Ready to Discover: Dune bashing near Bikaner in a Land Rover Discovery Sport
You may have seen YouTube videos of dune bashing happening around the desert sands of the UAE, but did you know that you can do exactly the same, right here in our country? You just need to have a spirit that is ready to discover. I did it with the Land Rover Discovery Sport. As a matter of fact, dune bashing happens quite frequently in India in not one but two places. The most well known one is of course in the Sand Dunes near the ancient city of Jaisalmer, but that’s also a bit touristy. So instead of heading way out west, we went to the city of Bikaner instead. Located in the middle of the Thar desert, this five hundred and thirty year old city founded by Rao Bika has some fantastic dune bashing opportunities. In fact, our guide Yogendra Singh Rathore who runs the Rao Bikaji Camel Safari and Wild Desert Resort said that the desert dunes around Bikaner were better for this than the ones around Jaisalmer. He should know, for he has camps near Jaisalmer too.
“You may have seen YouTube videos of dune bashing happening around the desert sands of the UAE, but did you know that you can do exactly the same, right here in our country?”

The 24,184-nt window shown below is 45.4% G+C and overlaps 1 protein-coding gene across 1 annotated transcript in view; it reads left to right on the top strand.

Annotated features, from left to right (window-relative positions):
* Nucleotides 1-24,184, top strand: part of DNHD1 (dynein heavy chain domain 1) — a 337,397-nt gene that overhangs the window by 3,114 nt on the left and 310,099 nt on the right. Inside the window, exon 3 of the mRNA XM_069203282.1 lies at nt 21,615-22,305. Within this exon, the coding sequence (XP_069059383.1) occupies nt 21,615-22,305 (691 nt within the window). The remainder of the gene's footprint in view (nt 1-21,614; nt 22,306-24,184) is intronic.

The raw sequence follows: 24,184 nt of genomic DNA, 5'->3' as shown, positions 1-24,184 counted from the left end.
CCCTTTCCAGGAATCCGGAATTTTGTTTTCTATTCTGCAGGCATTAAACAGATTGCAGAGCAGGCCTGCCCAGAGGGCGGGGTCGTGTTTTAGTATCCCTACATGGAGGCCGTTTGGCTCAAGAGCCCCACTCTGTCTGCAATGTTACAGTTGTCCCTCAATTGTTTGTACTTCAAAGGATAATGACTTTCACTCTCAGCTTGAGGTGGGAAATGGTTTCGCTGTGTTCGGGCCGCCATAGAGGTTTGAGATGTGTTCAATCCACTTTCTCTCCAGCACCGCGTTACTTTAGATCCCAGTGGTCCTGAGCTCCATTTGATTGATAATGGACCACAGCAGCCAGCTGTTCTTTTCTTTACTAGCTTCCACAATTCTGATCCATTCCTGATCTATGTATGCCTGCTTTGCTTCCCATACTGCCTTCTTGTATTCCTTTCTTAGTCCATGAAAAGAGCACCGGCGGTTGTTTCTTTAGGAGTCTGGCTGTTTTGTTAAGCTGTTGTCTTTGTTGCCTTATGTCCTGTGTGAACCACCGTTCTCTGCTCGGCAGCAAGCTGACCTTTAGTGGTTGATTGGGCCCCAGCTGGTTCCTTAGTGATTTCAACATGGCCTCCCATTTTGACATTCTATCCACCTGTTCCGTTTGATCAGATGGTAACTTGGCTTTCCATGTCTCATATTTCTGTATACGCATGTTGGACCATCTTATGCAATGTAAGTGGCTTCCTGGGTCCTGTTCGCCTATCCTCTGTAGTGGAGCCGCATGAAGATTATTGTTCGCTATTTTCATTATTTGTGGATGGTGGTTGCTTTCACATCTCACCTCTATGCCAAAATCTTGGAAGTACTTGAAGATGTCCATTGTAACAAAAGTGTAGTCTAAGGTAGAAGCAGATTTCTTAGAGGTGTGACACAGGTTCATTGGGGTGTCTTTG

The technique for crawling on sand in a Land Rover Discovery Sport
Bouncing along the sandy track that led to the dunes I am wondering whether I should continue in normal mode or switch the Land Rover Discovery Sport’s Terrain Response into Sand mode. I quickly check with Rathore and his voice crackles over the radio that all I need to do is maintain momentum and not brake too hard. It is like a flashback from my days spent in Oman where I had gone dune bashing and managed to convince my Arab guide to let me have a go at it. He had said the exact same things. Maintain momentum. Don’t brake too hard.
“If you don’t have grass or some form of vegetation, then the dunes keep shifting and varying in size with changing winds”
The dunes here however are nothing like the ones that you’d see on Visit Dubai brochures. Where the ones in Arabia are totally devoid of vegetation, the ones here in the Thar are dotted with clumps of grass and the occasional tree. Now that may not look as pretty and as romantic as a pristine desert would, the vegetation does keep the dunes from moving around. “If you don’t have grass or some form of vegetation, then the dunes keep shifting and varying in size with changing winds,” explains Rathore. His desert camp, located on top of the region’s highest dune at 250 feet (76m) sank by a few feet in the course of one season because the top wasn’t ringed by vegetation. Rathore’s troubles aside, what the vegetation really does is make this dune bashing ground easier to find because a dune here today will remain a dune here tomorrow, and day after.
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How to climb dunes?